When I have visited this church the sense of real estate is poignant. The Franciscans vie with the Greek orthodox for control of the territory inside this most important of all Christian churches. What an incredibly pathetic statement of our failure to understand the meaning of 'pilgrim' as quoted above by a wiser brother on the way. There is obviously something askew with the manner in which the original idea of pilgrimage has become seriously compromised by that most human of all vices, greed. Greed for control of a place venerated for centuries and greed for the power and prestige that come from sitting on a relic. Personally I felt that this church, amongst all the places I have visited in the world of 'sacred geography' is very poorly suited to the true meaning of pilgrimage. The only saving grace is in the faces of the pilgrims who have travelled acrosss the world to physically position themselves in the place where their master died and was resurrected. For them there can be no power struggle if they are at all serious about their religious convictions. Yet it is not the poor pilgrim who controls the place but the far more morally corrupt priesthood which vies for even another square inch of territory. How did this happen?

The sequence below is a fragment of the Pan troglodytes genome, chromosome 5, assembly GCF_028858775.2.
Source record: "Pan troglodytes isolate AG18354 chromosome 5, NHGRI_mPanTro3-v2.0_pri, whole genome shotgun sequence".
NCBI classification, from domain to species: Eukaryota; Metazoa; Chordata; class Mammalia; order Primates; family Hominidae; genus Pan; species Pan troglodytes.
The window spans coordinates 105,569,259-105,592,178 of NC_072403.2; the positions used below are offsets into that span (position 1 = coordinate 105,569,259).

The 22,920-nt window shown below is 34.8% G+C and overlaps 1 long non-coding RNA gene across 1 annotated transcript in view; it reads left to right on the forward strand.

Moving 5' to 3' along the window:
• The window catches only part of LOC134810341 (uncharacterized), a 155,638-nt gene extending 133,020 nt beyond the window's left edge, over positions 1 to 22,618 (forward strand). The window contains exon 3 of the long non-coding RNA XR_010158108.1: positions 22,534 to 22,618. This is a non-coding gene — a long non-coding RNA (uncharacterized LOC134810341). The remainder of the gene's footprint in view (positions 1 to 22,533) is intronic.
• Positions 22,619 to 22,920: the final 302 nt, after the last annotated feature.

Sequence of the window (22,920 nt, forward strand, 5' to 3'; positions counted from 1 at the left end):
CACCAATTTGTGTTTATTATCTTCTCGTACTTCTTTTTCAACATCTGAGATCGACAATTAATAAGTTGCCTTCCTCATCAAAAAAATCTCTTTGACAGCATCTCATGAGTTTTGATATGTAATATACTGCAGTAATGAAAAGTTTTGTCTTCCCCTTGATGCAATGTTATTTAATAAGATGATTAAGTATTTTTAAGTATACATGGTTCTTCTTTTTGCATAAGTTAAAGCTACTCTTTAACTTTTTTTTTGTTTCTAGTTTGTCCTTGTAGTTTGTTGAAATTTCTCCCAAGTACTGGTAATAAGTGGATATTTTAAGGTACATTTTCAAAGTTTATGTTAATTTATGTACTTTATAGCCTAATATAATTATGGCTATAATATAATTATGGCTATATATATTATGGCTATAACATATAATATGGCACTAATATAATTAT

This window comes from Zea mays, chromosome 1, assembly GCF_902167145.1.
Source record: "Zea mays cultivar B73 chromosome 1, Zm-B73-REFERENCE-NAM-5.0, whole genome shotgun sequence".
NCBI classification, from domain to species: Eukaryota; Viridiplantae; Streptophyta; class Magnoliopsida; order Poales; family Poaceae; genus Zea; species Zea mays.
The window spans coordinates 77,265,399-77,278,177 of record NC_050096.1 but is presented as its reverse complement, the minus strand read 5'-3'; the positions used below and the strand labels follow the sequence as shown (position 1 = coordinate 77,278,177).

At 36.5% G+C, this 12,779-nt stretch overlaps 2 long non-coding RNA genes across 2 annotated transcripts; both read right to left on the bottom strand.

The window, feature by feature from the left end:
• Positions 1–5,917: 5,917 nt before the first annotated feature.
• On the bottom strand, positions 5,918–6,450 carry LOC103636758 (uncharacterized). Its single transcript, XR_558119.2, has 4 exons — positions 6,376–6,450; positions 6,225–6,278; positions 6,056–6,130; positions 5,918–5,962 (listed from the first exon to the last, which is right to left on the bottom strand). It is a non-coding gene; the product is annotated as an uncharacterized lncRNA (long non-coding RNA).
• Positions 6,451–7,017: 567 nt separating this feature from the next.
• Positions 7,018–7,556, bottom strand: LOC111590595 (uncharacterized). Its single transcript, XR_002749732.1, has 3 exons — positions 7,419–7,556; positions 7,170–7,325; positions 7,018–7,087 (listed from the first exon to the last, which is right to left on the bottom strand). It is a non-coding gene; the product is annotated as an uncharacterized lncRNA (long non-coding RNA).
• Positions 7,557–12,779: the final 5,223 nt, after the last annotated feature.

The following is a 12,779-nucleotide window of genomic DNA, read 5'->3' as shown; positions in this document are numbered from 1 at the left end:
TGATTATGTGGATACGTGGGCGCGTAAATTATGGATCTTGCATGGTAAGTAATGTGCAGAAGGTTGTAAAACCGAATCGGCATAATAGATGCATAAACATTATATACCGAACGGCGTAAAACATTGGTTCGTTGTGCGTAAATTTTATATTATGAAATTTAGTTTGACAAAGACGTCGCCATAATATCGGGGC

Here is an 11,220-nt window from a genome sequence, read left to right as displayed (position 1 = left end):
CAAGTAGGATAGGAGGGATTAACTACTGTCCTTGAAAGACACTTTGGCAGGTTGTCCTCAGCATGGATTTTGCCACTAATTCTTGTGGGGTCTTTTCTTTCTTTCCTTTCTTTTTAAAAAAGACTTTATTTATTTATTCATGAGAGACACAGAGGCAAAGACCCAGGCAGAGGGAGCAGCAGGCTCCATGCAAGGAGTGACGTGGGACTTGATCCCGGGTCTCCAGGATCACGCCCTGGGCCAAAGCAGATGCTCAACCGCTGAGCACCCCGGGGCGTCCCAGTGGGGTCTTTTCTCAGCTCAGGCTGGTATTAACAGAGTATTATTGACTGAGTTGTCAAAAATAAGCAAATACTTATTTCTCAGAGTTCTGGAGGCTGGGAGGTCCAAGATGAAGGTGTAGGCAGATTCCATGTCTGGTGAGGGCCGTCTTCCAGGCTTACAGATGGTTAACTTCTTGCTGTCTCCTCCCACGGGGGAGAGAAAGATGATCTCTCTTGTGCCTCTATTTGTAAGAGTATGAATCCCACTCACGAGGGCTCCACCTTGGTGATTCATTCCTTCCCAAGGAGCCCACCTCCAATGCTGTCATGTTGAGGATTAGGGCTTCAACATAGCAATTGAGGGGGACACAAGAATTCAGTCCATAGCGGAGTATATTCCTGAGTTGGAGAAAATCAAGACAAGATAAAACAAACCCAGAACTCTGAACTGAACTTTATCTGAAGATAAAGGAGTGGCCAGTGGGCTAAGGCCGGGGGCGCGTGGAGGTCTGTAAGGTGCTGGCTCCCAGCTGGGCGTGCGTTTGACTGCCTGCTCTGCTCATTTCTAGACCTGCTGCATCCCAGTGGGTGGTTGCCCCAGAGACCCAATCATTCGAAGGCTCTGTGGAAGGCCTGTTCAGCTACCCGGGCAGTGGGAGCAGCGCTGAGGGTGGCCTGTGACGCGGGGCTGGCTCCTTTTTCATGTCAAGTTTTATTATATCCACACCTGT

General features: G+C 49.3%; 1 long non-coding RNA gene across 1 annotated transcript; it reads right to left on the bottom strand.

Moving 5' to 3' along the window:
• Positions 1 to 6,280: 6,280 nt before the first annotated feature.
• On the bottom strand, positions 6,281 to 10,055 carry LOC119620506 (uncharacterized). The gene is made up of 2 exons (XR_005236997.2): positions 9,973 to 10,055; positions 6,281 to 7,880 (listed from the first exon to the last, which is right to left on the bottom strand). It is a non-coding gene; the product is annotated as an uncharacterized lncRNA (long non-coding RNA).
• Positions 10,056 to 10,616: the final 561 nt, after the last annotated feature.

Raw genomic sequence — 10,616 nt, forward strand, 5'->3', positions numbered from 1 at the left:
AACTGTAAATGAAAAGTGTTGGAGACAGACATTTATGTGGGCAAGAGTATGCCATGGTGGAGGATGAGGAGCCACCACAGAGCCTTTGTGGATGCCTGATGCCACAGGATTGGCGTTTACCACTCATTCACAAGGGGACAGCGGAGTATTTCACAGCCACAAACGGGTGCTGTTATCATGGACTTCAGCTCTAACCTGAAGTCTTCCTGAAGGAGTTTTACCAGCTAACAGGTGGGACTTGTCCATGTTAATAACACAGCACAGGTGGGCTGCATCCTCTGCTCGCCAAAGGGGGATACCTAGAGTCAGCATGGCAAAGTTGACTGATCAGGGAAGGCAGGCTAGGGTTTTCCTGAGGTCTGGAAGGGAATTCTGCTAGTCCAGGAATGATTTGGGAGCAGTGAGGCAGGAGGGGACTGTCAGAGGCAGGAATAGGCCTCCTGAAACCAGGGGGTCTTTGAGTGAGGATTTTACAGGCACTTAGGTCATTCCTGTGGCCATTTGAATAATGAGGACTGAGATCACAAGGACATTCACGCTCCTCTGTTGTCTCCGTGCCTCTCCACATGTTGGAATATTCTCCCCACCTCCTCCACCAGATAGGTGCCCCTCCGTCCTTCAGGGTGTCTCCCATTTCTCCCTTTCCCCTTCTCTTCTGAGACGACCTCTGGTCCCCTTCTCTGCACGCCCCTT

The ancient notion of pilgrimage which is so obviously present in almost all the world's religions of course reflects a human desire for spiritual fulfillment. I would dare to say that atheists too have such a strong desire since their denial of God reveals a sincere consideration of the meaning of 'spiritual'. When we realise that the very word fulfillment entails an understanding that merely satisfying physical or mental appetites alone will never fulfill anybody, we inevitably have our noses pressed upon the tricky word spiritual. Naturally, modern psychologists will tell us that spiritual really means 'mental', but these fragmentary experts on psychic phenomena tend to be infantile interpreters perched on the back of Greek philosophical giants (amongst others) who really did comprehend spiritual. What I am saying is that fulfillment implies a totally holistic therefore spiritual understanding and whether you are religious or not about such an understanding is entirely a personal and private affair. Oh, if only the priests and mullas could arrive at this. One's spiritual life, as one's highly related sexual life, is nobody's business but yours.